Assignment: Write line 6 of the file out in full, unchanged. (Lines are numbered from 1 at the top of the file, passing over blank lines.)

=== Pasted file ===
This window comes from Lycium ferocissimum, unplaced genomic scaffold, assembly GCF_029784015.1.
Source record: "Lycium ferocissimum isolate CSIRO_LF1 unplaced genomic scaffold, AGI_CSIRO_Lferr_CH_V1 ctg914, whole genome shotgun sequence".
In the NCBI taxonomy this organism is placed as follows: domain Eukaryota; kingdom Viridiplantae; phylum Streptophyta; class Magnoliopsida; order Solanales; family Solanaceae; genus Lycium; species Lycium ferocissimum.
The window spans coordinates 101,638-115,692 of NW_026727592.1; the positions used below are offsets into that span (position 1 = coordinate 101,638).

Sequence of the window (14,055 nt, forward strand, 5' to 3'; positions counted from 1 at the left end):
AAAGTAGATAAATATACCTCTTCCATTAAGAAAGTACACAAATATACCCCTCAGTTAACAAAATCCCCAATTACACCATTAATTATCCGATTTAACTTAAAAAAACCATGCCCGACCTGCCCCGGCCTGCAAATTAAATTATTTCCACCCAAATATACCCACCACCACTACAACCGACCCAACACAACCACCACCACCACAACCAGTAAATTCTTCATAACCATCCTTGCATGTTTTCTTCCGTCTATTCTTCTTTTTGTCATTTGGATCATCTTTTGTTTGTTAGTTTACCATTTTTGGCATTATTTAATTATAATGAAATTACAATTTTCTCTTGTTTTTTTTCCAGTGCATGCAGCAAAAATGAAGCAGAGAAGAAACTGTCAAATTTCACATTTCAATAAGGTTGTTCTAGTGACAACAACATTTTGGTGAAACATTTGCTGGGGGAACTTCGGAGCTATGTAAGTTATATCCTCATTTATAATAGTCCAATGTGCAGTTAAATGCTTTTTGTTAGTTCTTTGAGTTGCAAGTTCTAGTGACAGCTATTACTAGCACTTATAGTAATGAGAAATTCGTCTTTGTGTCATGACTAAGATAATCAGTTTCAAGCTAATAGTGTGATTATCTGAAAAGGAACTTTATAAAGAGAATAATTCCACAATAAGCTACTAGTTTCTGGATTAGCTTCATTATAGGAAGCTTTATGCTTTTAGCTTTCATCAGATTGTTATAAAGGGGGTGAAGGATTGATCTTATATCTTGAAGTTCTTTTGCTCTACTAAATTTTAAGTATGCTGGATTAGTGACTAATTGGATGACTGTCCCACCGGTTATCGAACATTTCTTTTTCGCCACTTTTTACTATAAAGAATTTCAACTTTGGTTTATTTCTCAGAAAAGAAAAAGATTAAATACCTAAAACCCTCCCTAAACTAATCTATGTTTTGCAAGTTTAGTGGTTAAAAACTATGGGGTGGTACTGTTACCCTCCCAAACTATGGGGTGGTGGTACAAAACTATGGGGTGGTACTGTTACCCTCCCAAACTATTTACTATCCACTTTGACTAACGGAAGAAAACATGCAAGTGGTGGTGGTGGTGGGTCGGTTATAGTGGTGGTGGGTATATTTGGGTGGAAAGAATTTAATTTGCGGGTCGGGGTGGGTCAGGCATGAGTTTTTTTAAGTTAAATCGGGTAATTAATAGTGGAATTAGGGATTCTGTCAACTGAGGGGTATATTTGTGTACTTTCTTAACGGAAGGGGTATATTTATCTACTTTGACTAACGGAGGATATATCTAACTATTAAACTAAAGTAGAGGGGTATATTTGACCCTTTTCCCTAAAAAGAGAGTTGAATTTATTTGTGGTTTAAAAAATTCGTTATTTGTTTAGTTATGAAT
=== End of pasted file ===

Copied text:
AAAGTAGATAAATATACCTCTTCCATTAAGAAAGTACACAAATATACCCCTCAGTTAACAAAATCCCCAATTACACCATTAATTATCCGATTTAACTTAAAAAAACCATGCCCGACCTGCCCCGGCCTGCAAATTAAATTATTTCCACCCAAATATACCCACCACCACTACAACCGACCCAACACAACCACCACCACCACAACCAGTAAATTCTTCATAACCATCCTTGCATGTTTTCTTCCGTCTATTCTTCTTTTTGTCATTTGGATCATCTTTTGTTTGTTAGTTTACCATTTTTGGCATTATTTAATTATAATGAAATTACAATTTTCTCTTGTTTTTTTTCCAGTGCATGCAGCAAAAATGAAGCAGAGAAGAAACTGTCAAATTTCACATTTCAATAAGGTTGTTCTAGTGACAACAACATTTTGGTGAAACATTTGCTGGGGGAACTTCGGAGCTATGTAAGTTATATCCTCATTTATAATAGTCCAATGTGCAGTTAAATGCTTTTTGTTAGTTCTTTGAGTTGCAAGTTCTAGTGACAGCTATTACTAGCACTTATAGTAATGAGAAATTCGTCTTTGTGTCATGACTAAGATAATCAGTTTCAAGCTAATAGTGTGATTATCTGAAAAGGAACTTTATAAAGAGAATAATTCCACAATAAGCTACTAGTTTCTGGATTAGCTTCATTATAGGAAGCTTTATGCTTTTAGCTTTCATCAGATTGTTATAAAGGGGGTGAAGGATTGATCTTATATCTTGAAGTTCTTTTGCTCTACTAAATTTTAAGTATGCTGGATTAGTGACTAATTGGATGACTGTCCCACCGGTTATCGAACATTTCTTTTTCGCCACTTTTTACTATAAAGAATTTCAACTTTGGTTTATTTCTCAGAAAAGAAAAAGATTAAATACCTAAAACCCTCCCTAAACTAATCTATGTTTTGCAAGTTTAGTGGTTAAAAACTATGGGGTGGTACTGTTACCCTCCCAAACTATGGGGTGGTGGTACAAAACTATGGGGTGGTACTGTTACCCTCCCAAACTATTTACTATCCACTTTGACTAACGGAAGAAAACATGCAAGTGGTGGTGGTGGTGGGTCGGTTATAGTGGTGGTGGGTATATTTGGGTGGAAAGAATTTAATTTGCGGGTCGGGGTGGGTCAGGCATGAGTTTTTTTAAGTTAAATCGGGTAATTAATAGTGGAATTAGGGATTCTGTCAACTGAGGGGTATATTTGTGTACTTTCTTAACGGAAGGGGTATATTTATCTACTTTGACTAACGGAGGATATATCTAACTATTAAACTAAAGTAGAGGGGTATATTTGACCCTTTTCCCTAAAAAGAGAGTTGAATTTATTTGTGGTTTAAAAAATTCGTTATTTGTTTAGTTATGAAT